Budget Would Damage Food, Agriculture, and Farm Conservation Initiatives Critical to Iowa
Date: February 25, 2011
Late last week the U.S. House of Representatives passed budget legislation covering the remainder of fiscal year 2011 and making severe cuts in funding to address a broad range of our nation’s critically important priorities and needs in the areas of food, agriculture, and farm conservation. If enacted, this budgetary onslaught would seriously impair efforts to improve the quality of life in rural communities; to ensure safe food for American consumers; to conserve soil, enhance water quality, restore wildlife habitat; and to spur economic growth and create jobs. The budget proposal passed by the House is thus especially detrimental to Iowa.
“Without a doubt, the time has come for making and enacting tough budget decisions through a balanced, careful, and thoughtful approach encompassing both spending and revenue levels while not shortchanging the essential needs of Americans or our nation’s future,” said Harkin. “But those decisions must not at the expense of Iowa’s farmers and rural communities.”
Some of the more significant and damaging consequences facing Iowa if the House-passed budget bill were to become law include:
Resource Conservation and Development (RC&D) Councils: The House bill would eliminate funding for the RC&D program, which assists rural communities in boosting economic opportunity and creating and retaining jobs while protecting and conserving natural resources and improving the quality of life in rural communities. Zeroing out $50.3 million in RC&D funding, as the House proposes, would withdraw support for 375 local RC&D councils across the nation. In Iowa, the 17 RC&D councils spanning the state would lose their entire $1.9 million in federal assistance, as compared to fiscal 2010. For a map of those locations, please click here.
Environmental Quality Incentives Program (EQIP): EQIP provides assistance, in the form of cost-share and incentive payments, to help producers of crops, livestock, dairy, and poultry meet their environmental challenges and requirements. The House bill would reduce fiscal 2011 funding for EQIP by $350 million (22 percent) below the amount dedicated to EQIP in the Food, Conservation, and Energy Act (2008 farm bill). Based on Iowa’s share of national EQIP funding in fiscal 2010, the cut proposed by the House would deprive Iowa farmers some $7.3 million in EQIP funding that had been committed in the 2008 farm bill.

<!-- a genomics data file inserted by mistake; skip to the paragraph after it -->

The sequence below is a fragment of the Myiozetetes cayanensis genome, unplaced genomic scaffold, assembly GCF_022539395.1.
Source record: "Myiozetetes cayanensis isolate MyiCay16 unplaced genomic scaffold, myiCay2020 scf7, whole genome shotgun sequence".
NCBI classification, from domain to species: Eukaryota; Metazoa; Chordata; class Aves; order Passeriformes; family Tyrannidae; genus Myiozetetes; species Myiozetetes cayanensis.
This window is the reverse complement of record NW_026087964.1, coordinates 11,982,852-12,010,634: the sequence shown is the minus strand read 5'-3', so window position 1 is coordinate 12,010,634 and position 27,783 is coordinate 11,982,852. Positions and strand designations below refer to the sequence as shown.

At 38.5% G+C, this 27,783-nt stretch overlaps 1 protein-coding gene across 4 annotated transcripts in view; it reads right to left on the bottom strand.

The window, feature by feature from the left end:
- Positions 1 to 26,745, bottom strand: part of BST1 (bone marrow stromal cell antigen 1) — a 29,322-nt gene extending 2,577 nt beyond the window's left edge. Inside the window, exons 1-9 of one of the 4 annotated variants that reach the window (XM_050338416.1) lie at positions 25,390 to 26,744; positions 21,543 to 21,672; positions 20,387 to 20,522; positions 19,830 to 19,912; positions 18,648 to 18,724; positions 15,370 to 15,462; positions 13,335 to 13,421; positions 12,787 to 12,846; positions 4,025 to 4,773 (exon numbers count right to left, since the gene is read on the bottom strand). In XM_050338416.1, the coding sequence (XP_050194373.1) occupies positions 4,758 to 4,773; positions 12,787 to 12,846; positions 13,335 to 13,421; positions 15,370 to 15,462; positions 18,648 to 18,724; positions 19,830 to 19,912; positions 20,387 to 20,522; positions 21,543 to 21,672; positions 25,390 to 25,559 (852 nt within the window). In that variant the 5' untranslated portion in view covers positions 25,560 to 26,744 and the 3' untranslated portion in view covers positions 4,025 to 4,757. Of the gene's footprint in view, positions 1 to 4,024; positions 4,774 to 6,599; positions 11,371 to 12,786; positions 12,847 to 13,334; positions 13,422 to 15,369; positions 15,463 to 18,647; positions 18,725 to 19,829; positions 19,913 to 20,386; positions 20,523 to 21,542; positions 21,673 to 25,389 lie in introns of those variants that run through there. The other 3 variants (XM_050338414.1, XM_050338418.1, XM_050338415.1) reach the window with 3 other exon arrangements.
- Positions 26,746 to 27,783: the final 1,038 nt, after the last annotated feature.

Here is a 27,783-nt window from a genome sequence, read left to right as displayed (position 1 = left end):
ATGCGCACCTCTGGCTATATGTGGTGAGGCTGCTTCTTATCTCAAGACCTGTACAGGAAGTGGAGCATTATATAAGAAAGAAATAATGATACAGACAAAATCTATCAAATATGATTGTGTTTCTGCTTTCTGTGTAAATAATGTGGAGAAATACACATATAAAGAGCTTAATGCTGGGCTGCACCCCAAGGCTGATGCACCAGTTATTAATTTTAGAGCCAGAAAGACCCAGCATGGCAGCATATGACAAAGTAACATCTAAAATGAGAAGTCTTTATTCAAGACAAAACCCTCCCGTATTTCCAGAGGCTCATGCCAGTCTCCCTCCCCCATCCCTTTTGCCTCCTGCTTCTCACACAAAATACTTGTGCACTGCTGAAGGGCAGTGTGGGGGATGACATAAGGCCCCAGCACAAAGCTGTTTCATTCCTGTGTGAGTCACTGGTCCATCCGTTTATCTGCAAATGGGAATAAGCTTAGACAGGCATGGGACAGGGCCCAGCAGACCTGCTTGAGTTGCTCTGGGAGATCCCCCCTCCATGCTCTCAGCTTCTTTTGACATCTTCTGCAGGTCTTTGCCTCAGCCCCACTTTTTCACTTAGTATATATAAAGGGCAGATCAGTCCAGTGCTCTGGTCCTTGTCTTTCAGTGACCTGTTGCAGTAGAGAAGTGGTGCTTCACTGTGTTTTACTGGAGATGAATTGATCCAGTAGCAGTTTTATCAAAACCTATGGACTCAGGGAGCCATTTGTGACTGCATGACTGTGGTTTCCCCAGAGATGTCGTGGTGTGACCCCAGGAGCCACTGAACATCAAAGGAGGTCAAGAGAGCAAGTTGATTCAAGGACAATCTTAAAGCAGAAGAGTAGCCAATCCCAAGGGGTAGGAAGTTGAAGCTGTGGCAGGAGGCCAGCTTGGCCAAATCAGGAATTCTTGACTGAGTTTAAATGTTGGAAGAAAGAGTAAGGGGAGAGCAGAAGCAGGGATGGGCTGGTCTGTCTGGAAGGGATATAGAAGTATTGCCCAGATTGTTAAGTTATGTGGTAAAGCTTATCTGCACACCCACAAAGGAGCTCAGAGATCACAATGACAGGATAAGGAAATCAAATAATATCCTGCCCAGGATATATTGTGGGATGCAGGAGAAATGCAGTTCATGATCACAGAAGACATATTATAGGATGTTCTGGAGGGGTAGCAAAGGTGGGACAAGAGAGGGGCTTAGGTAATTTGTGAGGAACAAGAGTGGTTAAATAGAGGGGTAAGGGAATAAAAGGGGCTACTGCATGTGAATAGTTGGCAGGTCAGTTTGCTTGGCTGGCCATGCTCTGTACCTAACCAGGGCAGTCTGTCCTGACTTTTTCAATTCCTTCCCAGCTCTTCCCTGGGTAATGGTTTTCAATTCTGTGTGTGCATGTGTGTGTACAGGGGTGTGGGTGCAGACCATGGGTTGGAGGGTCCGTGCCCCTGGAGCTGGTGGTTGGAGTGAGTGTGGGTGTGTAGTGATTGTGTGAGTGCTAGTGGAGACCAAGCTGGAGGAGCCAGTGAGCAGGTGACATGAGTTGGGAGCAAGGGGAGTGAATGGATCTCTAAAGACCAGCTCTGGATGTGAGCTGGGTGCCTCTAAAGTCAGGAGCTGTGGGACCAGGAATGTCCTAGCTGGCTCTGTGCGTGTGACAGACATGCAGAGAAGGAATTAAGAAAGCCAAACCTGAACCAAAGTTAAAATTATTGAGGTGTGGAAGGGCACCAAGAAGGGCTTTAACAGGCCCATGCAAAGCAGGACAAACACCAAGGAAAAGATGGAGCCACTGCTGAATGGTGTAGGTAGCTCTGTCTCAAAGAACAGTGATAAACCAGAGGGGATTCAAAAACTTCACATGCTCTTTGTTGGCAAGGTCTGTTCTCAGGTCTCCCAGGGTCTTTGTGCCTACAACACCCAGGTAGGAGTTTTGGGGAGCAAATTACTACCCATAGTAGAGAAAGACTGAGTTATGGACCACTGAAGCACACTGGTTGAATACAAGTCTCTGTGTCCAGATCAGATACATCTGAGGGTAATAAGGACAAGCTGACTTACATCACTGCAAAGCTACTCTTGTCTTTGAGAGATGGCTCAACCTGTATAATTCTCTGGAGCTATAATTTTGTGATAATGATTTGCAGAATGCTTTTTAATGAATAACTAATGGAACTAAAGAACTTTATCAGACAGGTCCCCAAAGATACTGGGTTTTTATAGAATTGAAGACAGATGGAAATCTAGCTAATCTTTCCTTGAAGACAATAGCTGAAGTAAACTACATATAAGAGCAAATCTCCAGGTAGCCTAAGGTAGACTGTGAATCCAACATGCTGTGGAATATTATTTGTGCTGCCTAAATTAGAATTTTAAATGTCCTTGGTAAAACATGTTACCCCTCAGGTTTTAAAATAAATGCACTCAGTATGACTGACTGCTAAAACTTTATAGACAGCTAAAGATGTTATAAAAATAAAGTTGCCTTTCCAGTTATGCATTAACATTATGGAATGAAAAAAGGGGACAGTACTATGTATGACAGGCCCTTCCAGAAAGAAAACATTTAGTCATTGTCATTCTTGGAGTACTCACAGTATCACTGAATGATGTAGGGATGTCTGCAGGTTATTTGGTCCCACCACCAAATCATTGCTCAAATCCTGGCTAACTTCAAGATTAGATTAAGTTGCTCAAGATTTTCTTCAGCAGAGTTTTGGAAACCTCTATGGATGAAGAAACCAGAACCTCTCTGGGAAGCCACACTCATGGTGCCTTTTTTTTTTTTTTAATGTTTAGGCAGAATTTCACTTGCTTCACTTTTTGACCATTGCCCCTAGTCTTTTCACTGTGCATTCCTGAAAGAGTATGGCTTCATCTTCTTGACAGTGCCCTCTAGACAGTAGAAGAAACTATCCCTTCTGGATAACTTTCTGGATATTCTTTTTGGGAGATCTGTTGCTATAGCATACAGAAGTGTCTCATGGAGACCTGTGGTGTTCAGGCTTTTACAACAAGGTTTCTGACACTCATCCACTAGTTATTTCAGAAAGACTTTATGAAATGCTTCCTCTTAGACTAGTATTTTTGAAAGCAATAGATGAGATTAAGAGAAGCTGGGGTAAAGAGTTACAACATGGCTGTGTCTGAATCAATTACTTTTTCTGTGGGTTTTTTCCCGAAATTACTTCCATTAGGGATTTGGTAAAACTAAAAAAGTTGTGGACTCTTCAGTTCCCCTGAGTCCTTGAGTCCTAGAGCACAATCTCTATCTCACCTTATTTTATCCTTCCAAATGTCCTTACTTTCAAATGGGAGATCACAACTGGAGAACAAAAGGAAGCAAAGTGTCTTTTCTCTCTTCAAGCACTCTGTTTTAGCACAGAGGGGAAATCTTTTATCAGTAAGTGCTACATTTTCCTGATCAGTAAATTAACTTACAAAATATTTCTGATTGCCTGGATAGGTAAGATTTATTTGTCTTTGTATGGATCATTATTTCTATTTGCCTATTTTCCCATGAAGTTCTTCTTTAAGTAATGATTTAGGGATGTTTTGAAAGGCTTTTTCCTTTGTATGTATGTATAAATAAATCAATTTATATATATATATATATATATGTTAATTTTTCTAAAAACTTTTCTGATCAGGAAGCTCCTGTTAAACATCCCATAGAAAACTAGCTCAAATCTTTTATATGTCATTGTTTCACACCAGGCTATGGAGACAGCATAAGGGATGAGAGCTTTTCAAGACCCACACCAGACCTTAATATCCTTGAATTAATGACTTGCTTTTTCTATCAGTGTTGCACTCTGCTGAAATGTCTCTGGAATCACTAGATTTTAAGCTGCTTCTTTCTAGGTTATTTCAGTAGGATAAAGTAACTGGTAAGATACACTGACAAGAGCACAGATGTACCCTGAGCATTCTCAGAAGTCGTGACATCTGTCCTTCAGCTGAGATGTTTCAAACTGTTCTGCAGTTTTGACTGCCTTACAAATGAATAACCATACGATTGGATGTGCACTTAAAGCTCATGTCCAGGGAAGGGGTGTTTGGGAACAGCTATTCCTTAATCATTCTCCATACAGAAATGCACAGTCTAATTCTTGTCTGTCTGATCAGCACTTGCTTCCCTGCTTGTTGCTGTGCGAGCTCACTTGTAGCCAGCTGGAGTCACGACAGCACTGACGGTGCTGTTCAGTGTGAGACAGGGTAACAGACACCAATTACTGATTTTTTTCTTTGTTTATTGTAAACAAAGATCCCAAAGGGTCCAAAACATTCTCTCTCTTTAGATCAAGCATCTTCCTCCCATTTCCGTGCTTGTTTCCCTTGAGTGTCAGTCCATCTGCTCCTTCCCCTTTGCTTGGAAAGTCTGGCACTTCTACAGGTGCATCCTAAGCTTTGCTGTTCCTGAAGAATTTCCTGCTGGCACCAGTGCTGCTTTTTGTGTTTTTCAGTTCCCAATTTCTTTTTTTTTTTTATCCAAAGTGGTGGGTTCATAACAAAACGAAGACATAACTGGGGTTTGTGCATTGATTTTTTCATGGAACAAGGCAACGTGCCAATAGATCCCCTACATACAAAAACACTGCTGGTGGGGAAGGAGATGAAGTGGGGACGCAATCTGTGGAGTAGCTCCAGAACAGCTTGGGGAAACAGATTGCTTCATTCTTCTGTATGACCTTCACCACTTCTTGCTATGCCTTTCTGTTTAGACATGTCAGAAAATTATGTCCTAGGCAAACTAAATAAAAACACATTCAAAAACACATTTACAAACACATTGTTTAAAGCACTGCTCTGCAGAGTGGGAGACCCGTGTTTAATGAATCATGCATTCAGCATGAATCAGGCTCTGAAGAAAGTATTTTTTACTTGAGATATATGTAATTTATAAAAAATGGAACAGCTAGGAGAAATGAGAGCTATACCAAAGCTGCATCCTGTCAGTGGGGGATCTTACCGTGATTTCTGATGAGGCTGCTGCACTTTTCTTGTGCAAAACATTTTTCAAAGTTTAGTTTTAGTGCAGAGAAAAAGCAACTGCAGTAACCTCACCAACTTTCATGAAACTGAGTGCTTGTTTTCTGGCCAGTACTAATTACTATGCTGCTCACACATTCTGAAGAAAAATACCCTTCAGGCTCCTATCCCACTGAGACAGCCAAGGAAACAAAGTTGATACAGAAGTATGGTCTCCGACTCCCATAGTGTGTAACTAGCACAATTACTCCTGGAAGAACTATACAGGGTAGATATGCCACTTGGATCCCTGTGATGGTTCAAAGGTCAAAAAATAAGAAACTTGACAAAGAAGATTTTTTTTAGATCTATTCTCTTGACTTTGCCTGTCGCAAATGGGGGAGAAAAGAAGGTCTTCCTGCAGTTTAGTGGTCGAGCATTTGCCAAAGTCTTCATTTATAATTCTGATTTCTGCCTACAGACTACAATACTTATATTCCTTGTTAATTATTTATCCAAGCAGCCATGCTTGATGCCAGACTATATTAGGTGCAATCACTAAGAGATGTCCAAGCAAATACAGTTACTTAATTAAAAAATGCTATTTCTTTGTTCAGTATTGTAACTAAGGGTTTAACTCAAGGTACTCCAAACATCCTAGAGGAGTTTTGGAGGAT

Wetlands Reserve Program (WRP): This voluntary program compensates landowners for protecting, restoring, and enhancing wetlands. Under the House budget bill, WRP funding would be cut by $119 million in fiscal 2011, a reduction of 22 percent from the funds dedicated to WRP in the 2008 farm bill and otherwise available this year. According to Iowa’s typical share of total WRP funds, the House action would deny $3.1 million to Iowa landowners for wetlands conservation.
Conservation Stewardship Program (CSP): The House bill, by reducing CSP funds by some $39 million below the farm bill’s level for fiscal 2011, would cut CSP assistance to Iowa farmers by $2.7 million.
Watershed and Flood Prevention Operations: Funding through this program for preventing flooding, conserving soil, and managing natural resources in watersheds would be eliminated in the House budget bill. In fiscal 2010, Iowa received over $2 million in such watershed and flood prevention funding, but would receive none if the House bill were enacted.
Food and Agriculture Research: Such research carried out at federal facilities of USDA’s Agricultural Research Service (ARS) would be cut in the House bill by nearly 10 percent ($114 million) compared to fiscal 2010, thereby reducing by some $5.0 million the amount of ARS funding in Iowa for research covering topics such as crop and animal production, food safety, and natural resources and sustainable agriculture systems. The legislation would also cut by about 16 percent ($217 million), as compared to fiscal 2010, the funding for grants by USDA’s National Institute of Food and Agriculture (NIFA) supporting food and agriculture research, education, and extension at land grant institutions, such as Iowa State University, and similar entities. Iowa would thus receive some $5.3 million less through NIFA this year as compared to fiscal 2010 if the House budget proposal were enacted.
Department of Agriculture Meat and Poultry Inspection: Despite repeated incidents showing the need to strengthen federal food safety protections, the House bill would carve some 10 percent off the level of funding Congress adopted for last year and had tentatively approved for fiscal 2011. Reducing food safety funding would risk the safety of American consumers as well as the ability of Iowa’s meat processing plants to operate at full capacity.
Harkin’s full statement on the budget proposals before Congress can be found here.